The spacecraft’s ability to move would help it keep Earth in its line of sight, as it will be communicating directly with the planet. Dragonfly would arrive during Titan’s northern winter, so it would start out in the southern hemisphere because Earth won’t be in the sky in the north, Turtle said. But as the seasons shift, the quadcopter could move, too, heading up north when our planet rises again.

Begging us to visit

With methane and ethane falling as raindrops from the sky, Titan boasts a hydration cycle both similar to and different from Earth’s. The moon is covered with organic materials that make it a potential home for a different sort of life to evolve. That’s just one reason many scientists are eager to visit the Saturn satellite. [Life on Titan? Saturn’s Cold Moon Fascinates Scientists (Video)]

“Titan is the ideal destination to do prebiotic chemistry,” Turtle said. “It has incredibly rich organic material all over the surface.”

The giant sand dunes of organic material that stretch for thousands of kilometers across Titan’s equator are a potentially intriguing target. Although scientists aren’t certain how these dunes form, they may represent what Turtle called a “grab bag” of materials from across the surface.

Impact craters provide another interesting region to explore. The impacts should have melted ice in the crust, thus putting liquid water in close contact with organic material for extended periods, Turtle said.

“We can start to look at how the organic chemistry progressed,” she added.

Along the way, Dragonfly could hunt for very basic signs of life on the methane-rich world.

“If we’re taking the instrumentation to measure the details of the chemistry, we can also look for biosignatures, because it’s the same measurements,” Turtle said.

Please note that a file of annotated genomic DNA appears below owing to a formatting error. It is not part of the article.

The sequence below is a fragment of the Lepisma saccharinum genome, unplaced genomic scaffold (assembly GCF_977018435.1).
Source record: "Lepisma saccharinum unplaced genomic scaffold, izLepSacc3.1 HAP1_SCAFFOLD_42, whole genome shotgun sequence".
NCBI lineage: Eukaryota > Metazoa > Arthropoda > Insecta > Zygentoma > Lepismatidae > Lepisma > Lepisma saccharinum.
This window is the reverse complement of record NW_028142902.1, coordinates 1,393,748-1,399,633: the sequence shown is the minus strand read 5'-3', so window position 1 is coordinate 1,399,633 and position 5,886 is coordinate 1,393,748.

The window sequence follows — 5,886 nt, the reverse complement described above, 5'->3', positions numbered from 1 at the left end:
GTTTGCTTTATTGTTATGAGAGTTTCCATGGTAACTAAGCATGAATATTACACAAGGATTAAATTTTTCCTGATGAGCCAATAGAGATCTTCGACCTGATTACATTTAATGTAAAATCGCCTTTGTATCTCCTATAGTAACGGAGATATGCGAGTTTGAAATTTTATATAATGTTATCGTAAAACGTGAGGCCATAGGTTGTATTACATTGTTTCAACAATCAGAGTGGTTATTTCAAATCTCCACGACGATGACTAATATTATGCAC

With a $1 billion price tag, NASA’s New Frontiers missions are exploring some of the most intriguing places in the universe. Previous selections included the New Horizons mission to Pluto, the Juno spacecraft to Jupiter and the OSIRIS-REx asteroid sample return mission . The current competition lists six mission themes, including sample-return missions from comets or the moon, an ocean worlds explorer, a probe to Saturn, exploration of the Trojan asteroids and a Venus in-situ explorer. NASA plans to select a new mission every five years.

The deadline for the latest round of New Frontiers proposals is April 28, and Dragonfly will be one of the candidates. In November 2017, NASA will select a subset of the proposals for further study and will make its final selection in July 2019. That means there will be a long wait for Turtle, who is hoping Dragonfly comes out on top.

“Titan is just begging us to do this,” she said.

Follow Nola Taylor Redd at @NolaTRedd , Facebook , or Google+ . Follow us at @Spacedotcom , Facebook or Google+ . Originally published on Space.com .



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British police shoot 1, arrest 6 others in counter-terror raids – Islamic State suspect arrested in Germany


British counter-terror police have shot a woman and arrested four people in raids in London and southeastern England.

The injured suspect has been hospitalized in serious condition after the raid in northwest London. She was shot after police entered a house in the Willesden neighborhood.

Police said Friday she was the subject of an ongoing investigation. She is under police guard but has not been arrested.

Two others were arrested at that address, as was a neighbor. A woman in Kent was also arrested.

Police say the four people are being held on suspicion of preparation of terrorist acts.

A police statement says the overnight raids were not related to Thursday’s incident near Parliament in which a man was arrested while allegedly carrying large knives in a backpack.